I came across former NASA climate scientist James Hansen’s email last week supporting a carbon tax. At the outset, I fully support this policy because it is the most economically effective way to achieve CO2 emission reductions. An important point is this: it matters a lot how we apply the tax and what happens to the money raised because of it. Many policy analysts think that the only way a carbon tax will ever pass is for the government to distribute the revenue via dividends to all households. This obviously has appealing aspects, not least of which is Americans love free stuff. That is, we love to reap the benefits of policies so long as they cost us nothing. That attitude is obviously unsustainable – you have simply to look at the state of American infrastructure today to see the effects.
All that said, the specific carbon tax plan Hansen supported came from a Regional Economic Models, Inc. report, which the Citizens Climate Lobby commissioned. The report found what CCL wanted it to find: deep emission cuts can result from a carbon tax. There isn’t anything surprising with this – many other studies found the exact same result. What matters is how we the emission cuts are achieved. I think this study is another academic dead-end because I see little evidence how the proposed tax actually achieves the cuts. It looks like REMI does what the IPCC does – they assume large-scale low-carbon energy technologies. The steps of developing and deploying those technologies are not clearly demonstrated. Does a carbon tax simply equate to low-carbon technology deployment? I don’t think so.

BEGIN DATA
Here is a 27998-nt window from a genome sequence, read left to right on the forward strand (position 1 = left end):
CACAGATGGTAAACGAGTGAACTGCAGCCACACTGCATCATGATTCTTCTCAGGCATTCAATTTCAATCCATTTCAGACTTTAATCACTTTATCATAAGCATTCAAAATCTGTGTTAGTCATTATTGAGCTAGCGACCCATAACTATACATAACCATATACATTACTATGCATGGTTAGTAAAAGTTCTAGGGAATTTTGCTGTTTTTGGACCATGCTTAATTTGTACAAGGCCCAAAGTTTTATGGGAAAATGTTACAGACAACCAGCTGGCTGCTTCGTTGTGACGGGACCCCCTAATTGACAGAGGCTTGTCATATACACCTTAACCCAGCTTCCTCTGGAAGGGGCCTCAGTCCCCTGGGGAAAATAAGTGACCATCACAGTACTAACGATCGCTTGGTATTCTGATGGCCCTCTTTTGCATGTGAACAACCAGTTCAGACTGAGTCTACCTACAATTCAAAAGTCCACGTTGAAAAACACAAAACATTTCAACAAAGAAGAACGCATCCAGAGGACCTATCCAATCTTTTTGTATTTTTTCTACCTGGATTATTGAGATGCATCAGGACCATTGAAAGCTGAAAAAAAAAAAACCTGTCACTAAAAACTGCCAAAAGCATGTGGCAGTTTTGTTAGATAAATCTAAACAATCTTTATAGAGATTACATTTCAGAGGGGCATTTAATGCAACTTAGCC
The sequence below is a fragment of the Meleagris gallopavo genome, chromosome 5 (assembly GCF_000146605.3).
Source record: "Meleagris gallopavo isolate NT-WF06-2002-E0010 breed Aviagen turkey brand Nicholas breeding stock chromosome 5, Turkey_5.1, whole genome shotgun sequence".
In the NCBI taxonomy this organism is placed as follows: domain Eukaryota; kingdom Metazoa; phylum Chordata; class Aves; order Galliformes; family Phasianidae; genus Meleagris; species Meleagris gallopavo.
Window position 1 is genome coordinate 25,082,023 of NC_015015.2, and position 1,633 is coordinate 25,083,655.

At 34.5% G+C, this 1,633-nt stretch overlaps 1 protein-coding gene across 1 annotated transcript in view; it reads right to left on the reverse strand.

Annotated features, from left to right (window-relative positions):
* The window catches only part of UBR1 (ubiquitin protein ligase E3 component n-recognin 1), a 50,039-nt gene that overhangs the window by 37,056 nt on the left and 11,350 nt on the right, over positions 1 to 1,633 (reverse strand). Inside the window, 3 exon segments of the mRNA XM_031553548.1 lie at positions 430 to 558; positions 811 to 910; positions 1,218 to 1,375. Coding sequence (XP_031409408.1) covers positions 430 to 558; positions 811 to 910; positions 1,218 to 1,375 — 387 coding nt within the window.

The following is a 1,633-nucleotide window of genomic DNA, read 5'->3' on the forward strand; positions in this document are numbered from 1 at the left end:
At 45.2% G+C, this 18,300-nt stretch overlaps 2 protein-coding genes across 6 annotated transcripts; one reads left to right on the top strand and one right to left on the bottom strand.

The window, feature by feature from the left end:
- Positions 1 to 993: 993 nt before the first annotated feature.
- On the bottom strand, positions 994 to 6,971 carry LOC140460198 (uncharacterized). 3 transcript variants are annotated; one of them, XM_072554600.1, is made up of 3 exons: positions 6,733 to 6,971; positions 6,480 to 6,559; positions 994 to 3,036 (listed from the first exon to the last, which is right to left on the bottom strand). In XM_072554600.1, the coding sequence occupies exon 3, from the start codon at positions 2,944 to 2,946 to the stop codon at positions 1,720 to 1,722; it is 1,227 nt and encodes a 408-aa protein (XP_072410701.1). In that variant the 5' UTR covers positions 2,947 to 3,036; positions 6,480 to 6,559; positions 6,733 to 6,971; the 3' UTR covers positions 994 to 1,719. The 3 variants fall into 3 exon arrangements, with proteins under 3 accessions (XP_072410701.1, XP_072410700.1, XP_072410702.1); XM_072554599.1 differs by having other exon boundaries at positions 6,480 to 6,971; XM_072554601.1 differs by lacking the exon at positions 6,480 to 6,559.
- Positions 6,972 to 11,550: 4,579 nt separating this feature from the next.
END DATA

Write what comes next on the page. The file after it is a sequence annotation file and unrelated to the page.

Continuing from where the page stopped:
First, here is an updated graphic showing REMI’s carbon emission cuts compared to other sources:
The blue line with diamonds shows historical CO2 emissions. The dark red line with squares shows EIA’s 2013 projected CO2 emissions through 2030. EIA historically showed emissions higher than those observed. This newest projection is much more realistic. Next, the green triangles show the intended effect of EPA’s 2014 power plant rule. I compare these projections against Kyoto `Low` and `High` emission cut scenarios. An earlier post showed and discussed these comparisons. I added the modeled result from REMI 2014 as orange dots.
Let me start by noting I have written for years now that we will not achieve even the Kyoto `Low` scenario, which called for a 20% reduction of 1990 baseline emissions. The report did not clearly specify what baseline year they considered, so I gave them the benefit of the doubt in this analysis and chose 2015 as the baseline year. That makes their cuts easier to achieve since 2015 emissions were 20% higher than 1990 levels. Thus, their “33% decrease from baseline” by 2025 results in emissions between Kyoto’s `Low` and `High` scenarios.
REMI starts with a $10 carbon tax in 2015 and increases that tax by $10/year. In 10 years, carbon costs $100/ton. That is an incredibly aggressive taxing scheme. This increase would have significant economic effects. The report describes massive economic benefits. I will note that I am not an economist and don’t have the expertise to judge the economic model they used. I will go on to note that as a climate scientist, all models have fundamental assumptions which affect the results they generate. The assumptions they made likely have some effect on their results.
Why won’t we achieve these cuts? As I stated above, technologies are critical to projecting emission cuts. What does the REMI report show for technology?